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MODEL1505110000 - Millard2016 - E. coli central carbon and energy metabolism

 

The following model is part of the non-curated branch of BioModels Database. While the syntax of the model has been verified, its semantics remains unchecked. Any annotation present in the models is not a product of BioModels' annotators. We are doing our best to incorporate this model into the curated branch as soon as possible. In the meantime, we display only limited metadata here. For further information about the model, please download the SBML file.


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Reference Publication
Publication ID: 10.1371/journal.pcbi...
Pierre Millard , Kieran Smallbone, Pedro Mendes
Metabolic regulation is sufficient for global and robust coordination of glucose uptake, catabolism, energy production and growth in Escherichia coli
PLoS ONE
MCISB, Manchester Institute of Biotechnology, University of Manchester, Manchester, United Kingdom, School of Computer Science, University of Manchester, Manchester, United Kingdom; LISBP, Universit√© de Toulouse, CNRS, INRA, INSA, Toulouse, France; Center for Quantitative Medicine and Dept. Cell Biology, UConn Health, Farmington, Connecticut, United States of America  [more]
Model
Original Model: MODEL1505110000.origin
Submitter: Pierre Millard
Submission Date: 11 May 2015 06:07:53 UTC
Last Modification Date: 31 May 2017 10:41:43 UTC
Creation Date: 10 May 2015 22:00:37 UTC
Encoders:  Kieran Smallbone
   Pedro Mendes
   Pierre Millard
 
Notes
Millard2016 - E. coli central carbon and energy metabolism

This model is described in the article:

Pierre Millard , Kieran Smallbone, Pedro Mendes
PLoS ONE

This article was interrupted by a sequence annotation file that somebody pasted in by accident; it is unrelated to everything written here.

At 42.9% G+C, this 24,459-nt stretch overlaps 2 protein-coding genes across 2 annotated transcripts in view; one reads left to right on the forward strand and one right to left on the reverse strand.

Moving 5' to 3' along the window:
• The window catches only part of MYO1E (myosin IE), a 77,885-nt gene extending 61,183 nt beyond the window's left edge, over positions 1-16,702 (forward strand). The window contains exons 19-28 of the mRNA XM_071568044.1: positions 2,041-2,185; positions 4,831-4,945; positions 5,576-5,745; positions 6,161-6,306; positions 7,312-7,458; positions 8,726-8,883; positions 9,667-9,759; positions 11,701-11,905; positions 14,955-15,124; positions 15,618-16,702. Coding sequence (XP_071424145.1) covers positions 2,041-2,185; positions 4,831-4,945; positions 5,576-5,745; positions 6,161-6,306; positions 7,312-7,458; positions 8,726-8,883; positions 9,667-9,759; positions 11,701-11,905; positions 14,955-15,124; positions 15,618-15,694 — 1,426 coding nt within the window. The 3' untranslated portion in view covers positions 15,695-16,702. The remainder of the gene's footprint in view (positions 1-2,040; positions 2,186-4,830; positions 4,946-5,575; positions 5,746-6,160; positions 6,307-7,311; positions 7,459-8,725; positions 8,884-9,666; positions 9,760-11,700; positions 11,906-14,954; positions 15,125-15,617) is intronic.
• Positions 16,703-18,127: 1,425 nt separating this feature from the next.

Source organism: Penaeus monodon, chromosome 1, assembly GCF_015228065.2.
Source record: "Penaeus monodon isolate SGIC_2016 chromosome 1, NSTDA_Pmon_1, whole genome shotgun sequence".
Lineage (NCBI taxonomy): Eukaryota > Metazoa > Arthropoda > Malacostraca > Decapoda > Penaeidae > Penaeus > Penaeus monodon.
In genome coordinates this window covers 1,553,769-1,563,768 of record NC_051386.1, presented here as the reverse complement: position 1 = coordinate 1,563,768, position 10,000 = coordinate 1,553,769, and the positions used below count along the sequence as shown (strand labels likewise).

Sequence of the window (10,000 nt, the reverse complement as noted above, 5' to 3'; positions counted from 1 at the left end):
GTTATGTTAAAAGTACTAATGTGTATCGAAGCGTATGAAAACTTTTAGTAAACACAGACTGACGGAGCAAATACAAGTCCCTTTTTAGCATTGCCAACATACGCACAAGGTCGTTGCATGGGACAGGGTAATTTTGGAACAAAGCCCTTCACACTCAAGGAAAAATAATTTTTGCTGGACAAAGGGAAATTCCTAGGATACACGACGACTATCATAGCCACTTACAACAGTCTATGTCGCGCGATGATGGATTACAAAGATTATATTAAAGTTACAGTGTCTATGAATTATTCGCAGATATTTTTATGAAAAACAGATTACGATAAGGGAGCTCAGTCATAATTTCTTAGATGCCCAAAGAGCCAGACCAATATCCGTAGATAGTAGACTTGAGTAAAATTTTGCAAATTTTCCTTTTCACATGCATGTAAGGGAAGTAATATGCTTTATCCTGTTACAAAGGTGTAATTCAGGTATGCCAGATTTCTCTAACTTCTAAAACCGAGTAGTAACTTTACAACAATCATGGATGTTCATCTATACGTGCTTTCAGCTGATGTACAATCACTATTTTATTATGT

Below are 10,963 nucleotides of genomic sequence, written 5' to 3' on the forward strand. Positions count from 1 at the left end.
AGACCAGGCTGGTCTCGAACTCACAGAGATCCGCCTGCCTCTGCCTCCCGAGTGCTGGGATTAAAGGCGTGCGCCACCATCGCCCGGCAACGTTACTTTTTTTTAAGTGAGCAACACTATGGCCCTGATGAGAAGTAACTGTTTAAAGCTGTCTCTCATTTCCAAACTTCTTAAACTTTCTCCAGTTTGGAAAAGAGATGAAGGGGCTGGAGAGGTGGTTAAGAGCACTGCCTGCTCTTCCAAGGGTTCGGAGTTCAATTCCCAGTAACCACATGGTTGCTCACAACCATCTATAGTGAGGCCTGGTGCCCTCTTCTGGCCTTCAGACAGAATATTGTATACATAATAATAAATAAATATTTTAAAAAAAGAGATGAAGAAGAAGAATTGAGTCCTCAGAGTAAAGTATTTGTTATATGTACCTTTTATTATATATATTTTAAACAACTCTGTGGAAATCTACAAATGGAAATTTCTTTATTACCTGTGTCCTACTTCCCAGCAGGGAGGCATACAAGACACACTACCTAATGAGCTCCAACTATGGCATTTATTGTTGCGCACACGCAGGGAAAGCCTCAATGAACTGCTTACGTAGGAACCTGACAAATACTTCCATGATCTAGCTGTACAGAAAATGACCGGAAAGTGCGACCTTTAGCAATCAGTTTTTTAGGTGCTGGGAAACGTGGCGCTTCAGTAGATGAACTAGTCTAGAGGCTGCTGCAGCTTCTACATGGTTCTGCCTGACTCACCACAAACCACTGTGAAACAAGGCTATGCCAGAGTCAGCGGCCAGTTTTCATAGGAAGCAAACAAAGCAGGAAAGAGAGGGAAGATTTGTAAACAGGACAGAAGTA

Abstract:

The metabolism of microorganisms is regulated through two main mechanisms: changes of enzyme capacities as a consequence of gene expression modulation (“hierarchical control”) and changes of enzyme activities through metabolite-enzyme interactions. An increasing body of evidence indicates that hierarchical control is insufficient to explain metabolic behaviors, but the system-wide impact of metabolic regulation remains largely uncharacterized. To clarify its role, we developed and validated a detailed kinetic model of Escherichia coli central metabolism that links growth to environment. Metabolic control analyses confirm that the control is widely distributed across the network and highlight strong interconnections between all the pathways. Exploration of the model solution space reveals that several robust properties emerge from metabolic regulation, from the molecular level (e.g. homeostasis of total metabolite pool) to the overall cellular physiology (e.g. coordination of carbon uptake, catabolism, energy and redox production, and growth), while allowing a large degree of flexibility at most individual metabolic steps. These properties have important physiological implications for E. coli and significantly expand the self-regulating capacities of its metabolism.

To the extent possible under law, all copyright and related or neighbouring rights to this encoded model have been dedicated to the public domain worldwide. Please refer to CC0 Public Domain Dedication for more information.

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